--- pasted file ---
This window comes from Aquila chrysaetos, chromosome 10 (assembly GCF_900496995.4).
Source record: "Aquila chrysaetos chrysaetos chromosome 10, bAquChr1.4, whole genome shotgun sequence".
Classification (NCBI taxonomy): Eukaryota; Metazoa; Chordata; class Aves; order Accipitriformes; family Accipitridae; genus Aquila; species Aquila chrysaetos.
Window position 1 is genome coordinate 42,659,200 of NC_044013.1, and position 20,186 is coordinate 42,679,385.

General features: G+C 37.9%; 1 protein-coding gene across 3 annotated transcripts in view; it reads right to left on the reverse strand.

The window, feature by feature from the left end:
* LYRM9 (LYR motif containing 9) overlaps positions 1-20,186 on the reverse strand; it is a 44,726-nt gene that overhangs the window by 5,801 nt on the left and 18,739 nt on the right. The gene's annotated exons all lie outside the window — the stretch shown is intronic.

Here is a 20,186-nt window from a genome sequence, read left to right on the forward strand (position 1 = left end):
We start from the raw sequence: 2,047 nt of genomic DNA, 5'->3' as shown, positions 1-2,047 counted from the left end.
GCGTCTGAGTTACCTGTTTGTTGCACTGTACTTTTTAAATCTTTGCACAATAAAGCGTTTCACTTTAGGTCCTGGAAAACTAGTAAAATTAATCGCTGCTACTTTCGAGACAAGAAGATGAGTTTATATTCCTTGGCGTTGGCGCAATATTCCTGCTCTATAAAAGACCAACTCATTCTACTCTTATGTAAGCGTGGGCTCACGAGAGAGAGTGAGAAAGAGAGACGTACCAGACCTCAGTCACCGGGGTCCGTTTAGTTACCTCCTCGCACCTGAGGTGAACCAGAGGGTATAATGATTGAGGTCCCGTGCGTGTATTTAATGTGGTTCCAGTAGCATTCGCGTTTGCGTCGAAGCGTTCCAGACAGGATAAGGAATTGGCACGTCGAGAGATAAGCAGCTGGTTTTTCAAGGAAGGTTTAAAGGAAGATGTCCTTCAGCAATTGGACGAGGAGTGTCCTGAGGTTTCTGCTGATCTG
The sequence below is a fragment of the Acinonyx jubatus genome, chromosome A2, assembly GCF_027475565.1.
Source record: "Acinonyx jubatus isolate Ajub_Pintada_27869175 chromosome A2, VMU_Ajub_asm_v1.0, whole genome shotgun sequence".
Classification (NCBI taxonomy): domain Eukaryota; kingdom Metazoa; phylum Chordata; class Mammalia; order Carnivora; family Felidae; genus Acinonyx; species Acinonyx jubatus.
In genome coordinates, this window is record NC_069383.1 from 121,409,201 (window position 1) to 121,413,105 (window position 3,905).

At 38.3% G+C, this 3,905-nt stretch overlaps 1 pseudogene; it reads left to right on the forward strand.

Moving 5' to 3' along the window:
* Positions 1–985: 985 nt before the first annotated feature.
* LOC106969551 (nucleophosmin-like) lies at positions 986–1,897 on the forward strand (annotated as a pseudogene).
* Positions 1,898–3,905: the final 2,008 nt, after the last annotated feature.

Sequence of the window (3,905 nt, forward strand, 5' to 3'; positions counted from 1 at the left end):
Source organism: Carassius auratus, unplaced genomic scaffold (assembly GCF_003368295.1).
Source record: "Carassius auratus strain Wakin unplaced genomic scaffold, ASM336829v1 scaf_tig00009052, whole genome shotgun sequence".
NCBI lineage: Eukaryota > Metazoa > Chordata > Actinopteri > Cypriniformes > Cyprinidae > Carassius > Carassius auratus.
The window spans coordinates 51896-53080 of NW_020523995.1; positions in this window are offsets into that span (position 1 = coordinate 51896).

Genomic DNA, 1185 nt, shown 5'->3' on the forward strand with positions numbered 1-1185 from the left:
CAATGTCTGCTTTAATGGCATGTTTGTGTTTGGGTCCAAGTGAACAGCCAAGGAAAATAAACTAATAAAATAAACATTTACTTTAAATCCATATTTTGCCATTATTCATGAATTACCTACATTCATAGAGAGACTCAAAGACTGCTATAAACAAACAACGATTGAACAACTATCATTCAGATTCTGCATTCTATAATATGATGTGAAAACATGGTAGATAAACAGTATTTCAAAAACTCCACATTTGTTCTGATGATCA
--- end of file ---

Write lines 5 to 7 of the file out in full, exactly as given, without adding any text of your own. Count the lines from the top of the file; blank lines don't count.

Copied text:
General features: G+C 37.9%; 1 protein-coding gene across 3 annotated transcripts in view; it reads right to left on the reverse strand.

The window, feature by feature from the left end:
* LYRM9 (LYR motif containing 9) overlaps positions 1-20,186 on the reverse strand; it is a 44,726-nt gene that overhangs the window by 5,801 nt on the left and 18,739 nt on the right. The gene's annotated exons all lie outside the window — the stretch shown is intronic.